Wednesday, March 27, 2019

Understanding Sitecore SXA: Changes to Roles and Processes

Previous: Prescriptive, Yet Flexible

Two of SXA’s key benefits are improved project cadence and less reliance on development. Achieving these goals often means changes in roles and responsibilities.

Development doesn’t necessarily mean coding

With SXA, some of the implementation work that would otherwise be done in back-end code is now done in the Sitecore UI. That doesn’t mean that code is written in a Sitecore UI, but it does mean that some things that would have otherwise required code are now either done in, or supplemented by, activities in the Sitecore UI.

Once upon a time, the Sitecore UI largely insulated the person in the chair from technical “stuff”. Now, quite a bit of that technical stuff is managed in UI. Structuring components was once done entirely in code, now this is done largely in Sitecore. You’ll find yourself declaring element tags and CSS classes, creating data queries and using substitution tokens, and structuring things akin to models and markup. But just because it’s managed in UI doesn’t mean it doesn’t require a technical thinker.

Although much of the methodology shifts from code to configuration, developing functionality in SXA is conceptually more akin to development than content management. Just like in coding, an understanding of what can be done and how things work, leads to effective solutioning. Your technical staff is going to change where and how they do a lot of this work, and the big benefit is that many things that would otherwise have required a code deployment now just require a publish.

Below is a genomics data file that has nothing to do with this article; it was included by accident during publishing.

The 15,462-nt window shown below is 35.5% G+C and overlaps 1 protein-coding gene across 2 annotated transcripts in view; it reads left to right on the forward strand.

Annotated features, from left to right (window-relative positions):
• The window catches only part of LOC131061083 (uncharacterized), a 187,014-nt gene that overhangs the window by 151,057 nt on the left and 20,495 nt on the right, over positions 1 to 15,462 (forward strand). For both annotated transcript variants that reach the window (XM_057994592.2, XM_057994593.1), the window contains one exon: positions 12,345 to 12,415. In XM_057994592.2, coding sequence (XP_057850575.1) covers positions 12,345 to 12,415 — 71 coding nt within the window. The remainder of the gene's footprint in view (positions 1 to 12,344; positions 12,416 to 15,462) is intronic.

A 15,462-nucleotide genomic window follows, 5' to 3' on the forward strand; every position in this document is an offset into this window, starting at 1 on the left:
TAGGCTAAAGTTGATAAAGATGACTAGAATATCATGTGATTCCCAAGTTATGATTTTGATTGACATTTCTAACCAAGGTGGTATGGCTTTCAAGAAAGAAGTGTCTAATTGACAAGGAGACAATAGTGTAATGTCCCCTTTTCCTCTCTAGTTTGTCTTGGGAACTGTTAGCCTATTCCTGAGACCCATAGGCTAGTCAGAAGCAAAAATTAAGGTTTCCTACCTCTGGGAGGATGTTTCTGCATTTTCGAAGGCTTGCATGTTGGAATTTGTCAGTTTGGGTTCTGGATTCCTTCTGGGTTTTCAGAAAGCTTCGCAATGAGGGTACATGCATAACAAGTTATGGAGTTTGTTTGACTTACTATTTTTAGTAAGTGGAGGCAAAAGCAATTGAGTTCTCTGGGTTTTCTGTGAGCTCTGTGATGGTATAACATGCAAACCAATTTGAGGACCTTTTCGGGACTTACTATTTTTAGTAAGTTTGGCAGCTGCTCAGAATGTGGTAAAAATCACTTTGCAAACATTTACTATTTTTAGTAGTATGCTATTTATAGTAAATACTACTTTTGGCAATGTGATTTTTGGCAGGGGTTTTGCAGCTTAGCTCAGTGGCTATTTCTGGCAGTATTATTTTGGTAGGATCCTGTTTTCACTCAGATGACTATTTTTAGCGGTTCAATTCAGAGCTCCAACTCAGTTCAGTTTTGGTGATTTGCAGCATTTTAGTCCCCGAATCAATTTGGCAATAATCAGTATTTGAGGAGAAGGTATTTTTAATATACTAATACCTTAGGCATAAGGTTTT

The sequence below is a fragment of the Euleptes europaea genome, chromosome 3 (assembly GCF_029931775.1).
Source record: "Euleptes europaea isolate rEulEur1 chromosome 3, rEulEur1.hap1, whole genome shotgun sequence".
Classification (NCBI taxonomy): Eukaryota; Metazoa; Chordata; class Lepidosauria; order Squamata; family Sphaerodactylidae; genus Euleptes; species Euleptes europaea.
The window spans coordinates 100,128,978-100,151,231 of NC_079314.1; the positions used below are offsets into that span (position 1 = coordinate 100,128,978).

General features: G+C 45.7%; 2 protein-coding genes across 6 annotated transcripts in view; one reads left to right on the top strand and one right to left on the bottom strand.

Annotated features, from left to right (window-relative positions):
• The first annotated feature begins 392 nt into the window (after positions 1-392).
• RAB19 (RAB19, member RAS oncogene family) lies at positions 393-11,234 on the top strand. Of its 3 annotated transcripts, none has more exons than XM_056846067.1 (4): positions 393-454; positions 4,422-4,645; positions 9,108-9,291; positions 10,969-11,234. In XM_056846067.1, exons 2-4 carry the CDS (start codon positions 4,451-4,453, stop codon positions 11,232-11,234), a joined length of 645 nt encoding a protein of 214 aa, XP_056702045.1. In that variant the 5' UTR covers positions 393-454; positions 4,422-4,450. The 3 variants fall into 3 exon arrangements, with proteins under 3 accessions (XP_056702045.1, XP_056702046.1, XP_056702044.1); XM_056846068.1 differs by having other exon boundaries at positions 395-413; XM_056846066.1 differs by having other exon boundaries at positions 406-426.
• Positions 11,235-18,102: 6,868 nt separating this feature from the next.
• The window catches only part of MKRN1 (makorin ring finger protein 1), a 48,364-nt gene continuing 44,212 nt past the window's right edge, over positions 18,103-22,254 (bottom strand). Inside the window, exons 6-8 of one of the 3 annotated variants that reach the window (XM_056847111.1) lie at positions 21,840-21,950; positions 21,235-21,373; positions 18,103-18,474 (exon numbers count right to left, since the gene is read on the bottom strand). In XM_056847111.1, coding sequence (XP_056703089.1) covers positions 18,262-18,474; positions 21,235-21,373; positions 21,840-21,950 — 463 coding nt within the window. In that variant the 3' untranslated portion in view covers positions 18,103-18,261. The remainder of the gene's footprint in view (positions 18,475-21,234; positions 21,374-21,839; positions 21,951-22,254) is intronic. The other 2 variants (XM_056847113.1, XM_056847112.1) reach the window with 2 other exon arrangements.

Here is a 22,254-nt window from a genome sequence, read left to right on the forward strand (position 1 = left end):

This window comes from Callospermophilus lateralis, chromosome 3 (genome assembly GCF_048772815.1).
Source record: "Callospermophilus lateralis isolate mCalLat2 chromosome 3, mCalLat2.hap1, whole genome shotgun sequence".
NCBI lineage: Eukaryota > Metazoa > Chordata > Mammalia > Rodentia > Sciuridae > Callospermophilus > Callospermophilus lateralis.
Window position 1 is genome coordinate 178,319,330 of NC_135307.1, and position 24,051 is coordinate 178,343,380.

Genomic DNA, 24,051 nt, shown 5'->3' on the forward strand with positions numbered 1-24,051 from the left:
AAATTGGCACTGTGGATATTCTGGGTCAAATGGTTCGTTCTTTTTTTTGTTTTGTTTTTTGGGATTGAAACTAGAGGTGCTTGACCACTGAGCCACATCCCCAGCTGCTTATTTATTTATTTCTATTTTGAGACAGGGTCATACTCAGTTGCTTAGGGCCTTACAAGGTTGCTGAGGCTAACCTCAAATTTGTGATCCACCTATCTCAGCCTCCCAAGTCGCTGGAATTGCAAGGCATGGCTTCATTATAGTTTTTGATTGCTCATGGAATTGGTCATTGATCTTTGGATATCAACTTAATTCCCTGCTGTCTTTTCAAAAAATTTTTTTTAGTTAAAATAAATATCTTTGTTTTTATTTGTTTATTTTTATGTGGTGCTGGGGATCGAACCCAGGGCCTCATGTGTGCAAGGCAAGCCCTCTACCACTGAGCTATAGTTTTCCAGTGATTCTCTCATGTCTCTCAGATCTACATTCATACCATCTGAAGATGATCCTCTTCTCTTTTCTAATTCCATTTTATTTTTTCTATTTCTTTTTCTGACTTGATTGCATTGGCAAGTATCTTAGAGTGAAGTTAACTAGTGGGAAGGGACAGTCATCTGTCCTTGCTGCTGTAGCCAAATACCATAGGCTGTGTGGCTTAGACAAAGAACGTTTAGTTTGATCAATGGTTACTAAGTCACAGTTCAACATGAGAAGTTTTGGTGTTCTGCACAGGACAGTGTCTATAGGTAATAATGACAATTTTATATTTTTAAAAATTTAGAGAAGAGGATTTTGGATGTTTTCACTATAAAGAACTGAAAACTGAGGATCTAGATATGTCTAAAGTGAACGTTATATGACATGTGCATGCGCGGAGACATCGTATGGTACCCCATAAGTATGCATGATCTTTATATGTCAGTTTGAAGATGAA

This will require a shift in thinking for both I.T. and Marketing. In the early days of CMS it was often hard for I.T. to accept that content management was now a production activity; now they must accept that more things that have been traditionally subjected to development protocols are now becoming production activities as well.

Front-End in the loop

The role of the front end developer isn’t just coding, and it isn’t just design. It’s some of both and other things besides. Since SXA is a framework that manages the methodology for developing both structure and style, the front-end developer’s work becomes part of the SXA flow.

Changes to HTML structure are done directly in SXA (or at times, in back-end code). This may be driven by the need for new renderings, or by imperatives the styling process. As wireframes and content are developed, the entire site (or portions of it) are exported to a ZIP file, where designers and front-end developers extend CSS and JavaScript and apply styling using their preferred tools. Sitecore’s Creative Exchange re-imports this zip file, detects changes to styling, and applies them to the system. The styling methodology is constrained by how the SXA framework operates (for example HTML structure and content can’t be modified, and existing class cannot be removed), and  SXA injects comments into the HTML to direct developers as appropriate.

If desired, teams can use “Creative Exchange Live” to fully automate the export/import loop. Creative Exchange can be triggered by a Continuous Integration server, integrating code changes into the main branch, and to test changes early and often.

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